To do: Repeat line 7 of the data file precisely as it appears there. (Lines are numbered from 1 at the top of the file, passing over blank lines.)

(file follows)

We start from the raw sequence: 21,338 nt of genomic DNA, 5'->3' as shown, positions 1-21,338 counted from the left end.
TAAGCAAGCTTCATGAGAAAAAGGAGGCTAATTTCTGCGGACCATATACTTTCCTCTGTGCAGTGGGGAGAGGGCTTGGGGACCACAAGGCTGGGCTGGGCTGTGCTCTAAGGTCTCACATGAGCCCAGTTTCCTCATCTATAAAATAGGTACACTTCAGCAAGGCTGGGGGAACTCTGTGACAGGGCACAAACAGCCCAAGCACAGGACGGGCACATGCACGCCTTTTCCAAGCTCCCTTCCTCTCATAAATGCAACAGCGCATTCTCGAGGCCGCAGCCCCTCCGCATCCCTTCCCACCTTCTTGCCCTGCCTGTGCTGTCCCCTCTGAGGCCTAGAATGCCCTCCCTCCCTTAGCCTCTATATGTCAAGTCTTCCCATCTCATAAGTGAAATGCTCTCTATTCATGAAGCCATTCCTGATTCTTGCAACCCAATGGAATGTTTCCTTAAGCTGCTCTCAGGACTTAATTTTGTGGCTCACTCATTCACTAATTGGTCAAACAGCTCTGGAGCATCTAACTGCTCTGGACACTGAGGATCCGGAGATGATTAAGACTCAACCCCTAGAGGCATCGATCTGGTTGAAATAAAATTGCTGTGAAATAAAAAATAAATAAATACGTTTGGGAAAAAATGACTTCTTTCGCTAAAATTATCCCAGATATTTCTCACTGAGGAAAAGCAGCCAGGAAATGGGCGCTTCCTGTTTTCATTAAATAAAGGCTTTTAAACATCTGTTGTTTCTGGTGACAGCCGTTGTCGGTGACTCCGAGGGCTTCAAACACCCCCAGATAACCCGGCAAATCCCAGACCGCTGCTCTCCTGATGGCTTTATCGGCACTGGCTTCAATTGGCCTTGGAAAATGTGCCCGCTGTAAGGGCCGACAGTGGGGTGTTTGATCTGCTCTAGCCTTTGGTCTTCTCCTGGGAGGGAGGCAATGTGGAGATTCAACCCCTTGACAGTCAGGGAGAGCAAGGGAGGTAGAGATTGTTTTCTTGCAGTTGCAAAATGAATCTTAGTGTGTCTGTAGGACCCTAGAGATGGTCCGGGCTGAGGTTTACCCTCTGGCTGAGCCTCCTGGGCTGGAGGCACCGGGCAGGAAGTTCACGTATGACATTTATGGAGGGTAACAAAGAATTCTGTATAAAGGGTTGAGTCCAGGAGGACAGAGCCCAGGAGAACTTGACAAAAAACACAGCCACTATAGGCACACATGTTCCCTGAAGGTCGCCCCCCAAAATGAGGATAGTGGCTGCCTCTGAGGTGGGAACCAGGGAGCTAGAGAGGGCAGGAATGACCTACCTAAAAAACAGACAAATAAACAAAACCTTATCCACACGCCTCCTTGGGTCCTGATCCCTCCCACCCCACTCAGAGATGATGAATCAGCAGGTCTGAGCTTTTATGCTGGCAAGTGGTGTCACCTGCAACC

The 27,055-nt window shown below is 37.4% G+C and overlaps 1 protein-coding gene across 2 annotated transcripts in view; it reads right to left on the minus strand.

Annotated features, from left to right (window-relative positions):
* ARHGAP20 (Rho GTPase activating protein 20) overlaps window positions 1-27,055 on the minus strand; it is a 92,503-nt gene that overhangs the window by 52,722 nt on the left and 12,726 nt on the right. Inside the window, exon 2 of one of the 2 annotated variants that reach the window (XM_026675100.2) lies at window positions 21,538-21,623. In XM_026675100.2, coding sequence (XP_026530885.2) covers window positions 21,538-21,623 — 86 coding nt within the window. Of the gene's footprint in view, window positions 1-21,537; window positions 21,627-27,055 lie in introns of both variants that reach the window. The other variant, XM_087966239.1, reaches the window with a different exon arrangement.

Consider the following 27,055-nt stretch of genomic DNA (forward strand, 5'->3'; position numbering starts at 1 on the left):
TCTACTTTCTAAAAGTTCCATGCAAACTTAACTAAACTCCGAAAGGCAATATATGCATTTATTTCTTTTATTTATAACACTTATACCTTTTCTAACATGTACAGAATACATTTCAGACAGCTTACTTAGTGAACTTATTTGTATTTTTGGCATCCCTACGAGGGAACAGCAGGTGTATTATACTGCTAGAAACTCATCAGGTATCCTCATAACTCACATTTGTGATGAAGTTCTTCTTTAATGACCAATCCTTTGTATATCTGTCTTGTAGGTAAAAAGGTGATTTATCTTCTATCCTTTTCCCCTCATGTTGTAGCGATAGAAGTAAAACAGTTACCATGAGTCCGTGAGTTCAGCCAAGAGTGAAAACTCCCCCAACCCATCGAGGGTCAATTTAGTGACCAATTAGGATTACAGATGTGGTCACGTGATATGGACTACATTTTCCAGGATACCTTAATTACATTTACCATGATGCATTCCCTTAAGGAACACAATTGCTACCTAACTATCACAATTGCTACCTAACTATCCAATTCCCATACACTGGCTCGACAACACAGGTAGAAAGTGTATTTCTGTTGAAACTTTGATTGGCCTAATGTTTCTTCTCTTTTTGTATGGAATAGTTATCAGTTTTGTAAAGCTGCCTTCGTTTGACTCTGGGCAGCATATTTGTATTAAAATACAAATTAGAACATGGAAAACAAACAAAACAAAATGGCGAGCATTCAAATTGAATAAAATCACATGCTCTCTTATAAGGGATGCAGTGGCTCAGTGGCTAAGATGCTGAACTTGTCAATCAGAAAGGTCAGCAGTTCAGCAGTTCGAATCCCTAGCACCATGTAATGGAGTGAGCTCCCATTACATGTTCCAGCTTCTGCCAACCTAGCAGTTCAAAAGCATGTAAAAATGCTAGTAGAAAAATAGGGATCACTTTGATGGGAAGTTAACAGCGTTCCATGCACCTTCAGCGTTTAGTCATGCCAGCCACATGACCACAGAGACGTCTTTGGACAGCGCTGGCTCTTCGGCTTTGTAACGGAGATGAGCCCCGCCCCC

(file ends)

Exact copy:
TCTACTTTCTAAAAGTTCCATGCAAACTTAACTAAACTCCGAAAGGCAATATATGCATTTATTTCTTTTATTTATAACACTTATACCTTTTCTAACATGTACAGAATACATTTCAGACAGCTTACTTAGTGAACTTATTTGTATTTTTGGCATCCCTACGAGGGAACAGCAGGTGTATTATACTGCTAGAAACTCATCAGGTATCCTCATAACTCACATTTGTGATGAAGTTCTTCTTTAATGACCAATCCTTTGTATATCTGTCTTGTAGGTAAAAAGGTGATTTATCTTCTATCCTTTTCCCCTCATGTTGTAGCGATAGAAGTAAAACAGTTACCATGAGTCCGTGAGTTCAGCCAAGAGTGAAAACTCCCCCAACCCATCGAGGGTCAATTTAGTGACCAATTAGGATTACAGATGTGGTCACGTGATATGGACTACATTTTCCAGGATACCTTAATTACATTTACCATGATGCATTCCCTTAAGGAACACAATTGCTACCTAACTATCACAATTGCTACCTAACTATCCAATTCCCATACACTGGCTCGACAACACAGGTAGAAAGTGTATTTCTGTTGAAACTTTGATTGGCCTAATGTTTCTTCTCTTTTTGTATGGAATAGTTATCAGTTTTGTAAAGCTGCCTTCGTTTGACTCTGGGCAGCATATTTGTATTAAAATACAAATTAGAACATGGAAAACAAACAAAACAAAATGGCGAGCATTCAAATTGAATAAAATCACATGCTCTCTTATAAGGGATGCAGTGGCTCAGTGGCTAAGATGCTGAACTTGTCAATCAGAAAGGTCAGCAGTTCAGCAGTTCGAATCCCTAGCACCATGTAATGGAGTGAGCTCCCATTACATGTTCCAGCTTCTGCCAACCTAGCAGTTCAAAAGCATGTAAAAATGCTAGTAGAAAAATAGGGATCACTTTGATGGGAAGTTAACAGCGTTCCATGCACCTTCAGCGTTTAGTCATGCCAGCCACATGACCACAGAGACGTCTTTGGACAGCGCTGGCTCTTCGGCTTTGTAACGGAGATGAGCCCCGCCCCC